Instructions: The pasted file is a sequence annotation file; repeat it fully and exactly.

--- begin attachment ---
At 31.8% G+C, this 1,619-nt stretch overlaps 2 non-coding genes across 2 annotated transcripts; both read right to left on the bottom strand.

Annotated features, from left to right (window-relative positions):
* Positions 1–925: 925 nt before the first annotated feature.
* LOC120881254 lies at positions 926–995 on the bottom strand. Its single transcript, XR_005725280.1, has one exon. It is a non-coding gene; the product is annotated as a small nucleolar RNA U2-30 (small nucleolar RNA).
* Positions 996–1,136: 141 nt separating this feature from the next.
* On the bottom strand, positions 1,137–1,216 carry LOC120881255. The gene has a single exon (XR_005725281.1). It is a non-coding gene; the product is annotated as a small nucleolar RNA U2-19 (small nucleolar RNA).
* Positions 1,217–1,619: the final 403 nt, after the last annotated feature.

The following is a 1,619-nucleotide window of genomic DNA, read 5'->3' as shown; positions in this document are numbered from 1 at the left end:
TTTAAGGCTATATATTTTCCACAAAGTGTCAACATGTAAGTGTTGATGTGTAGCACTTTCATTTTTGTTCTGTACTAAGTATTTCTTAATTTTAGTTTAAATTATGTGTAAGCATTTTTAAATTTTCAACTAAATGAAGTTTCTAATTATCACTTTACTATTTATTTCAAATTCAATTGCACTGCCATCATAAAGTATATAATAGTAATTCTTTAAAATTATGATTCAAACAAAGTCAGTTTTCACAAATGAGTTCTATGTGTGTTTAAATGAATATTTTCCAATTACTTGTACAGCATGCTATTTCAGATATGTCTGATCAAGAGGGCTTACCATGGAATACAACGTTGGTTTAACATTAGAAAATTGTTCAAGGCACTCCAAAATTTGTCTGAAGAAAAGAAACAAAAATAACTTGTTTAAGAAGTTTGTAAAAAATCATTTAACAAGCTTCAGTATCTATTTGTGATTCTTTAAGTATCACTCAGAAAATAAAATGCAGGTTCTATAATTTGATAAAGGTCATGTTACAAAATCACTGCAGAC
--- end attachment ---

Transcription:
At 31.8% G+C, this 1,619-nt stretch overlaps 2 non-coding genes across 2 annotated transcripts; both read right to left on the bottom strand.

Annotated features, from left to right (window-relative positions):
* Positions 1–925: 925 nt before the first annotated feature.
* LOC120881254 lies at positions 926–995 on the bottom strand. Its single transcript, XR_005725280.1, has one exon. It is a non-coding gene; the product is annotated as a small nucleolar RNA U2-30 (small nucleolar RNA).
* Positions 996–1,136: 141 nt separating this feature from the next.
* On the bottom strand, positions 1,137–1,216 carry LOC120881255. The gene has a single exon (XR_005725281.1). It is a non-coding gene; the product is annotated as a small nucleolar RNA U2-19 (small nucleolar RNA).
* Positions 1,217–1,619: the final 403 nt, after the last annotated feature.

The following is a 1,619-nucleotide window of genomic DNA, read 5'->3' as shown; positions in this document are numbered from 1 at the left end:
TTTAAGGCTATATATTTTCCACAAAGTGTCAACATGTAAGTGTTGATGTGTAGCACTTTCATTTTTGTTCTGTACTAAGTATTTCTTAATTTTAGTTTAAATTATGTGTAAGCATTTTTAAATTTTCAACTAAATGAAGTTTCTAATTATCACTTTACTATTTATTTCAAATTCAATTGCACTGCCATCATAAAGTATATAATAGTAATTCTTTAAAATTATGATTCAAACAAAGTCAGTTTTCACAAATGAGTTCTATGTGTGTTTAAATGAATATTTTCCAATTACTTGTACAGCATGCTATTTCAGATATGTCTGATCAAGAGGGCTTACCATGGAATACAACGTTGGTTTAACATTAGAAAATTGTTCAAGGCACTCCAAAATTTGTCTGAAGAAAAGAAACAAAAATAACTTGTTTAAGAAGTTTGTAAAAAATCATTTAACAAGCTTCAGTATCTATTTGTGATTCTTTAAGTATCACTCAGAAAATAAAATGCAGGTTCTATAATTTGATAAAGGTCATGTTACAAAATCACTGCAGAC